I sat in a little booth with Holden while the audiologist ran various tests to monitor his hearing. I could immediately tell that he wasn’t responding to the stimuli as quickly as I was.

The test results indicated Holden still suffers from mild hearing loss, which I naively thought had been resolved the first time tubes were placed in his ears. When I learned this, my mama brain started spinning and thinking about his speech. Once again, is it the age or the syndrome? Is Holden’s pronunciation and gibberish normal 2 year-old babble or is he distorting words because he can’t hear as well as the average child.

In order to determine the extent of his hearing loss, Holden until will undergo an Auditory Brainstem Response (ABR) Test. The ABR uses a special computer to measure how the hearing nerves and brain respond to sound. For children Holden’s age, an ABR has to be done under anesthesia.

Our goal is to anesthetize Holden as few times as possible over his lifetime, so his ENT will perform all of the procedures I have mentioned so far back-to-back later this year - adenoids, tonsils, tubes and the ABR.


Another aspect of Holden’s development that concerns Sam and me is his coordination. This is another area where I am unsure whether to attribute his clumsiness to Pfeiffer syndrome or the delightful age of two.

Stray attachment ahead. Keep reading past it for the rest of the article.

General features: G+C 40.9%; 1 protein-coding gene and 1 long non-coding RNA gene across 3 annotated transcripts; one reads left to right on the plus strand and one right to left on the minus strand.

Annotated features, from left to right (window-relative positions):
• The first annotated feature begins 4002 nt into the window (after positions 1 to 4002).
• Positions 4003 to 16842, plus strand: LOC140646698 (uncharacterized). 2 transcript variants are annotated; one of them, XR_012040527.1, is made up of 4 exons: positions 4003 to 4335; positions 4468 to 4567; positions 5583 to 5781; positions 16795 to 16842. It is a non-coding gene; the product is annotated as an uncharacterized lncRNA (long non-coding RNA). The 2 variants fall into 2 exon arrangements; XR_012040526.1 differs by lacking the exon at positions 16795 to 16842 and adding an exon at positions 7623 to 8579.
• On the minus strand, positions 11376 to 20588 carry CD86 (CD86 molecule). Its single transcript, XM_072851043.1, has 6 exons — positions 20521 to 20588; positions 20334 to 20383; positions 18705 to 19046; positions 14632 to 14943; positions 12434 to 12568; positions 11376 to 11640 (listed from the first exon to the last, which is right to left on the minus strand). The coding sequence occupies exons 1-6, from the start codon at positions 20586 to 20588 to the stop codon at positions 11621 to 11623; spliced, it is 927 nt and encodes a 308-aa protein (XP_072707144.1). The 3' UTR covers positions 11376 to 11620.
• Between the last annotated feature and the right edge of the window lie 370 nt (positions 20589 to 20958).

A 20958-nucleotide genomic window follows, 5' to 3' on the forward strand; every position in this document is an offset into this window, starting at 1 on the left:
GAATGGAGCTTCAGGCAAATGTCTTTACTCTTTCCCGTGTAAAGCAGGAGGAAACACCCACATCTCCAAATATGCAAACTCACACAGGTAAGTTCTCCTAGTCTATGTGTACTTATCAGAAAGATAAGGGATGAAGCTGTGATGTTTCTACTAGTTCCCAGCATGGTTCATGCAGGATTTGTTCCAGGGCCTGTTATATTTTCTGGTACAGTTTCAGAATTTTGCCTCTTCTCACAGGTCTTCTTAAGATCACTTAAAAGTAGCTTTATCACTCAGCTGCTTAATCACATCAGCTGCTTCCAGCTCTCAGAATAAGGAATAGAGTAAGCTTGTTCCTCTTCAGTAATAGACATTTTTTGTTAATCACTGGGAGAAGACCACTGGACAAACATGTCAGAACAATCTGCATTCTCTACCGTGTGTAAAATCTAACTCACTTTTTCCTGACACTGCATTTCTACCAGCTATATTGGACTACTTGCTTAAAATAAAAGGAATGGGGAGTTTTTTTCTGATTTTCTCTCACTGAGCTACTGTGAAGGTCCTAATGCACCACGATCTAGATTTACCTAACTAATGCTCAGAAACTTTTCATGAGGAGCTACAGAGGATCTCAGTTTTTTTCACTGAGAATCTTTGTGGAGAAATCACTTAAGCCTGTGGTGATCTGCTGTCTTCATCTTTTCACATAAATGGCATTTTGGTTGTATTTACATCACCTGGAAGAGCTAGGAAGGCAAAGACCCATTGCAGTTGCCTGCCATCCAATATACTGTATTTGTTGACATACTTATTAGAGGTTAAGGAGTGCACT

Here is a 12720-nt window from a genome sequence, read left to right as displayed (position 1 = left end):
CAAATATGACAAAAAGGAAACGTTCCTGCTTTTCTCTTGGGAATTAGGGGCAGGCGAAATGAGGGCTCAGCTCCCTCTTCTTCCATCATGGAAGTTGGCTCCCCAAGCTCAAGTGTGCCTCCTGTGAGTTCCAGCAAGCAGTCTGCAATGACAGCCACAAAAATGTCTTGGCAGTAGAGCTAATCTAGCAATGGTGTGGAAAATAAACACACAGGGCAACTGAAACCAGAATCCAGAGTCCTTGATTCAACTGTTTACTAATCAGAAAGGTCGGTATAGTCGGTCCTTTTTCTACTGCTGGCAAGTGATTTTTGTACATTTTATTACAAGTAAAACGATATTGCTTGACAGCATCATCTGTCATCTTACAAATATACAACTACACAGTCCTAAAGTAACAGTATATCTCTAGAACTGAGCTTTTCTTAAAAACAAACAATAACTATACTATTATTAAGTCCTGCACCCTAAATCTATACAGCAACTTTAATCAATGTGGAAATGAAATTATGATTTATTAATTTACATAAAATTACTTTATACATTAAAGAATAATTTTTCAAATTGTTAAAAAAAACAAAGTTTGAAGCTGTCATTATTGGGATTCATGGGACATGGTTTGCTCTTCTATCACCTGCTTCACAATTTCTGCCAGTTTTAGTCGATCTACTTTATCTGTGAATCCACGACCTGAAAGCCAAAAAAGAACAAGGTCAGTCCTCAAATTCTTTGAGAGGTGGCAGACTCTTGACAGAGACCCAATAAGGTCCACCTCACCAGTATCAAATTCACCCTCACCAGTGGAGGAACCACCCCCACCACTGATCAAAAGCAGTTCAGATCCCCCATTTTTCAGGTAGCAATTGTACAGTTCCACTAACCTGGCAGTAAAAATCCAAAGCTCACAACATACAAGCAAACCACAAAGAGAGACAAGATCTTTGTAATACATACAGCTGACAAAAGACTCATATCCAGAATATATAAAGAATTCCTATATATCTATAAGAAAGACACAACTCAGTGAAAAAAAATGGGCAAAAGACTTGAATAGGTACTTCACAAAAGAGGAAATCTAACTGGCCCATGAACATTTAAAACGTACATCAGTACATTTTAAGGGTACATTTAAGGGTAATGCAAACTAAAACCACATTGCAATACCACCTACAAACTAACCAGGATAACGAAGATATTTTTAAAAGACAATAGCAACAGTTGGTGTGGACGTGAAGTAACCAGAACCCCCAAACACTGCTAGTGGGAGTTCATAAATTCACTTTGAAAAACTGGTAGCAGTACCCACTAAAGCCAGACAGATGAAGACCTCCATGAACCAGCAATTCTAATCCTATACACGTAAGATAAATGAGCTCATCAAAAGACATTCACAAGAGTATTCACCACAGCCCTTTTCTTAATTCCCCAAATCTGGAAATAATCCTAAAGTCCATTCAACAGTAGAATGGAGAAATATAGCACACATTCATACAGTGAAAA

Holden can’t seem to master going down the stairs at our house and the other day I watched him run straight into a wall. I recall Everett being particularly ungainly around the age of two so I think, maybe Holden is just learning his physical limits. Yet, I know from his pediatric neuro ophthalmologist that Holden is missing one or more muscles in his eyes and this causes his vision to be misaligned. He also likely has problems with depth perception. Yet again I wonder, is it the age or the syndrome?

To address the issues with his eyes, Holden will also be undergoing surgery to fix his hypertropia and improve his vision. In my ideal world, we will be able to pair this surgery with the procedures the ENT will perform. It comes down to how long he can be safely be anesthetized as to whether this will be able to come to fruition.